The front panel is dominated by a large window in the shape of a cow or chicken to help consumers quickly identify the type of bone broth and allow them to see the broth, which offers 12-14 grams of protein per serving, amino acids including proline and glycine, gelatin and other minerals.

The back panel “tells a short story of who we are and how we started,”​ emphasizing Brown’s approach to health through diet and all the ways that bone broth can be used – a frequently asked question that clients and consumers have, Brown said.

Rebranding always carries some risk that loyal consumers will not recognize the product, and their sales could be lost. To avoid this Bonafide Provisions included a call-out on the new bags that the broth was “from your friends at Real Bone Broth and even though we changed our name our mission has not changed,” ​said Brown.

Bare Bones Broth Co. opts for refrigerated packs for convenience

Like Bonafide Provisions’ broth, Bare Bones Broth Co. also packs its product in pouches, but unlike its competitor, it opted to go in the refrigerator sector for convenience, which meant finding a package that would protect the broth without the use of preservatives.

“We are really excited about our new packaging, which is proprietary and gives our bone broth a six to eight day refrigerated shelf life, which has never been done before and which other manufacturers said we would never be able to do,” ​said company co-founder Katherine Harvey. 

She explained that the pouches are shipped to retailers frozen so they can thaw them immediately before stocking to give the product a longer sales window and consumers more time to enjoy the broth.

By creating a refrigerated pouch with a window, consumers can see and feel how gelatinous the broth is before they buy it, which tells them it is packed with collagen to help combat inflammation, boost immunity, strengthen bones, improve hair and skin and soothe digestive issues, Harvey explained.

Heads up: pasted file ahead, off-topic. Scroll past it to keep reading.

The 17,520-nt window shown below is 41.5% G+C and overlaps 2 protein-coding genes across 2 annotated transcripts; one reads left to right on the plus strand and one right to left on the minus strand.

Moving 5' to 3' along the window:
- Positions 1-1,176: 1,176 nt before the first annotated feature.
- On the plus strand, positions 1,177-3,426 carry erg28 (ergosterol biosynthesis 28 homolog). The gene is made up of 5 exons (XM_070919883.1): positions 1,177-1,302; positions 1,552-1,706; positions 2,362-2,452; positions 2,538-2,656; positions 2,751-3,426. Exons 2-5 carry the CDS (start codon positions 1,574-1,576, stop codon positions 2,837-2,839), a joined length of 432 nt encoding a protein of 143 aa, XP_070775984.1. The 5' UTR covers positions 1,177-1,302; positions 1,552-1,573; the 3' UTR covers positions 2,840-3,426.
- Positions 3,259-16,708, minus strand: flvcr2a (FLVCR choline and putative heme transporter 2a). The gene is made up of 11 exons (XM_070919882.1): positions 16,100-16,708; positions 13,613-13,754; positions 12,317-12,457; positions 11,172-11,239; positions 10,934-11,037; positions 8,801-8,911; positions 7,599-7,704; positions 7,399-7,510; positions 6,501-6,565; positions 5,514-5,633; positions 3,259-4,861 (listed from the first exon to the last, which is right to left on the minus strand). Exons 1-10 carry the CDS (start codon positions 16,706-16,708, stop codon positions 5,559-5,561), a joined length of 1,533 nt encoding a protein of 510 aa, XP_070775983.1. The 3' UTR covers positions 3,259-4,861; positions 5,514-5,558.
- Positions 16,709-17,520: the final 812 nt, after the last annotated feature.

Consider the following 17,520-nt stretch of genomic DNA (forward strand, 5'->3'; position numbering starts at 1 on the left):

She also boasted that the new pouch comes with a spout – another unique feature in the category that could help give the company a leg up.  

An overnight success story

Both Bonafide Provisions and Bare Bones Broth Co. have experienced explosive growth in the past year, mirroring the overall category’s ascent.

Brown explained that when her company showcased at Natural Products Expo West in 2015 “we didn’t know what we were doing. We didn’t have a booth, just a tasting table in the Organic tent, but we still had a line around our booth of people who were interested in our product and our distribution. But we didn’t even know what distribution was,”​ Brown laughed.

“Since then a lot has changed,”​ she said, noting that her company went from “quietly selling a couple thousand units a month online on our ecommerce site”​ to now being nationally distributed at Whole Foods and soon at Sprouts and HEB stores.

“It was an overnight success story,”​ and one that she thinks will continue as more consumers learn about and understand the benefits of bone broth, she said.

Bare Bones Broth Co. has experienced similar growth, going from online only sales, which allowed it to better communicate with consumers to perfect its product, branding and packaging, to soon being featured in refrigerator sections of natural grocers in the West Coast and Northeast, said Harvey, who expects the brand to be available nationally soon.